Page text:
The South African Rugby Legends Association (SARLA) recently joined forces with the Manyoni Private Game Reserve and the Zululand Conservation Trust, to take a stand against poaching and provide food and support to local communities in Mandlakazi, Northern KZN. This impressive team effort was helped along by food provided by SARLA’s charitable partners, SA Harvest and The Domino Foundation.
The Mandlakazi community in KwaZulu-Natal has a proud history dating back to the early 1800s, when they were allied with the legendary King Shaka, who founded the Zulu Nation. Today, the Mandlakazi community comprises several villages bordering the 23,000-hectare Manyoni Private Game Reserve (formerly the Zululand Rhino Reserve). These villages include Vungama, Nkhukweni, Sekane and Manyoni.
The Mandlakazi community has an established history of farming cattle, maize and fruit. But food security and stable income remains a challenge for many community members. This could not be ignored by the Manyoni Reserve’s management team, who are closely connected to the people surrounding the Reserve.
Karen Odendaal, Managing Director at the Manyoni Private Game Reserve says, “Without the involvement of our local communities, the reserve would simply not be able to function as successfully as it does today. We owe it to them to help wherever we can, and we are extremely grateful to have SARLA and their partners onboard to help”.
Odendaal continues, “Our approach to helping the community is twofold. We are providing essential foodstuffs and support to the Mandlakazi people and creating valuable awareness of the importance of anti-poaching poaching in the reserve – especially of rhinos”.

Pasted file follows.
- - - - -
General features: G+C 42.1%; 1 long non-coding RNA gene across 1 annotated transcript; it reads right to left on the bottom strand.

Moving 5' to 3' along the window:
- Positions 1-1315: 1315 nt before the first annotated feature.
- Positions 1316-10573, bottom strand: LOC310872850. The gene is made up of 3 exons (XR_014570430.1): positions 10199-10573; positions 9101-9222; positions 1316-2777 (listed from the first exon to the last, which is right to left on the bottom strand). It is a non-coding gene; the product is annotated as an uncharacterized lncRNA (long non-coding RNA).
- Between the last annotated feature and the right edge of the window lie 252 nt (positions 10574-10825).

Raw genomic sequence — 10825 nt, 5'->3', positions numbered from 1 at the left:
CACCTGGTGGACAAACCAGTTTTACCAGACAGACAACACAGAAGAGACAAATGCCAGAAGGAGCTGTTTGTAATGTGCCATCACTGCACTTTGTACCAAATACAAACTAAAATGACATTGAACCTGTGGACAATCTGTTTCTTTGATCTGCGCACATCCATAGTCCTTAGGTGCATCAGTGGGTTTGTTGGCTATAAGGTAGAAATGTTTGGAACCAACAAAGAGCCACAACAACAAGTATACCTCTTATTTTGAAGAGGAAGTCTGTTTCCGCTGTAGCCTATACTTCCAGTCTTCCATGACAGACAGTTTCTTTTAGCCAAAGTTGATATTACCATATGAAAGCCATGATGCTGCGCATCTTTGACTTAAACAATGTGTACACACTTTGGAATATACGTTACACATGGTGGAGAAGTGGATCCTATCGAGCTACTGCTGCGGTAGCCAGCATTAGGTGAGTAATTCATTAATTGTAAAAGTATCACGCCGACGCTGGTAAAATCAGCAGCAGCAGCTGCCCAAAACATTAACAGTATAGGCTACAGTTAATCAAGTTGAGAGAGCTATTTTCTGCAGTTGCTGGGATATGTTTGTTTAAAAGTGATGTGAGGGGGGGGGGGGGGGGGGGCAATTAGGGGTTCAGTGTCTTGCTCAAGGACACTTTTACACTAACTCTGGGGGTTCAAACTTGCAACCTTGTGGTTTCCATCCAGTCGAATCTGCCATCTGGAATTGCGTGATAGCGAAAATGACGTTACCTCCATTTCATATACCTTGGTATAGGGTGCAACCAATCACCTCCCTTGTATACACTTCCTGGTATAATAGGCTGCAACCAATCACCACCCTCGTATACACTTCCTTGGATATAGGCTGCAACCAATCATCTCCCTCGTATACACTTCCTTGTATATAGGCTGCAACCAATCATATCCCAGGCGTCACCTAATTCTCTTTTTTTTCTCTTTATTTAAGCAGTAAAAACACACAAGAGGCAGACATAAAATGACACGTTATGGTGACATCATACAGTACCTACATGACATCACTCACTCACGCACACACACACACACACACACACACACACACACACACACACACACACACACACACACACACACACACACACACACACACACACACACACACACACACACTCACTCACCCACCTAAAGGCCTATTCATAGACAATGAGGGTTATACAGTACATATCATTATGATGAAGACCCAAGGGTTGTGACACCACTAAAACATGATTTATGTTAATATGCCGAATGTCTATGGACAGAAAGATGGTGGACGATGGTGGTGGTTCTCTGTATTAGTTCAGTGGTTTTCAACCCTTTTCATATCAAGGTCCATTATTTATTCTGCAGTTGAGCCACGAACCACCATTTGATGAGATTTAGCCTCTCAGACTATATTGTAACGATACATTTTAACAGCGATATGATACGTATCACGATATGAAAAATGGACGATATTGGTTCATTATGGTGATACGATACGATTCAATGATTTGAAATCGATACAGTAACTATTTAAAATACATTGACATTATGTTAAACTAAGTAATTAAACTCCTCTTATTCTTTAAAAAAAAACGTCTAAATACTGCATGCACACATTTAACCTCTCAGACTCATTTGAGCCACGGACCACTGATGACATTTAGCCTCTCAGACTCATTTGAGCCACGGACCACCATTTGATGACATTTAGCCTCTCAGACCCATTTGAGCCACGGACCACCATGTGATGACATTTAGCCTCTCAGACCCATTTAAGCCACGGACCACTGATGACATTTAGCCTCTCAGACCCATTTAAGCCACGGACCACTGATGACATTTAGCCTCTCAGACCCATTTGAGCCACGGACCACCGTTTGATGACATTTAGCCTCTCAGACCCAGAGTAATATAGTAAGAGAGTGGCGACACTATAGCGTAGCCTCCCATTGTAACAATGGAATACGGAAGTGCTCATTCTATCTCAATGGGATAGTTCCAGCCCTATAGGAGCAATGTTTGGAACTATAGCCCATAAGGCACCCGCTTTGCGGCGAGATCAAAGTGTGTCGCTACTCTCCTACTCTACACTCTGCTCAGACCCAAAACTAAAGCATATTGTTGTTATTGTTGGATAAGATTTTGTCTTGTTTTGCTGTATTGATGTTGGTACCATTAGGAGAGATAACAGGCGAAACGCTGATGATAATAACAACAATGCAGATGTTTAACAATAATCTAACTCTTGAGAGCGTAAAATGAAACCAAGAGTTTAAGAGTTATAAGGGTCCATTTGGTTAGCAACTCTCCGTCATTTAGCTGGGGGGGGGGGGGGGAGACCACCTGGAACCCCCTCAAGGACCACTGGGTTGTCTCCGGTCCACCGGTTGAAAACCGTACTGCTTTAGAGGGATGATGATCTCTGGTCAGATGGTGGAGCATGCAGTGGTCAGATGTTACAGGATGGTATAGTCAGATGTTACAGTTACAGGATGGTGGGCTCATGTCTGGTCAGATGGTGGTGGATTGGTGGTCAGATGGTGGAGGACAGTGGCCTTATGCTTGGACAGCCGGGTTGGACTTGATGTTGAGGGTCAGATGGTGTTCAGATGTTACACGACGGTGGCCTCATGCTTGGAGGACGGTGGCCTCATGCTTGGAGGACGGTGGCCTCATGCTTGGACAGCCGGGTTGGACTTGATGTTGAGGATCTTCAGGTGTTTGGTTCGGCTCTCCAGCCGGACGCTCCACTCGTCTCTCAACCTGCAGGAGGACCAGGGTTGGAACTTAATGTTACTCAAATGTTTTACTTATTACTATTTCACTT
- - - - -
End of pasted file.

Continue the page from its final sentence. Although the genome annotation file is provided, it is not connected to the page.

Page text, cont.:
In late January, a group of SA Rugby Legends visited villages around the reserve to lend a few helping hands to the community, donating much-needed food provided by SA Harvest and The Domino Foundation. The Legends also participated in a rhino dehorning exercise on the reserve, to help draw attention to the important anti-poaching work that is being done in the area.
The dehorning was a coordinated effort with world-renowned wildlife vet Dr Mike Toft. Once darted by Dr Toft from a helicopter, time was of the essence for the on-site team and the Rugby Legends to get the rhino to a clearing and begin the dehorning process, as well take organic samples and check the rhino’s vital signs – all while ensuring that the rhino was positioned in such a way that its internal organs were not damaged. This was where the Rugby Legends’ muscle was put to very good use.
Dehorning helps the Reserve protect its highly endangered rhino population. In fact, dehorning is considered one of the best methods to ward off potential poachers. The dehorning process, however, must be repeated every 12-24 months, as the horns grow back eventually. Every rhino is carefully monitored by the reserve conservation team.
Ian McIntosh from SARLA comments, “This initiative was very close to our hearts as it is making an impact on two equally important counts; the stability and future of one of our most endangered and valuable indigenous species, and on the survival of a valued local community, who have been an important part of the fibre of our nation for over 200 years”.
He concludes, “We hope to see the people of Mandlakazi and the precious natural resources around them thrive for decades to come”.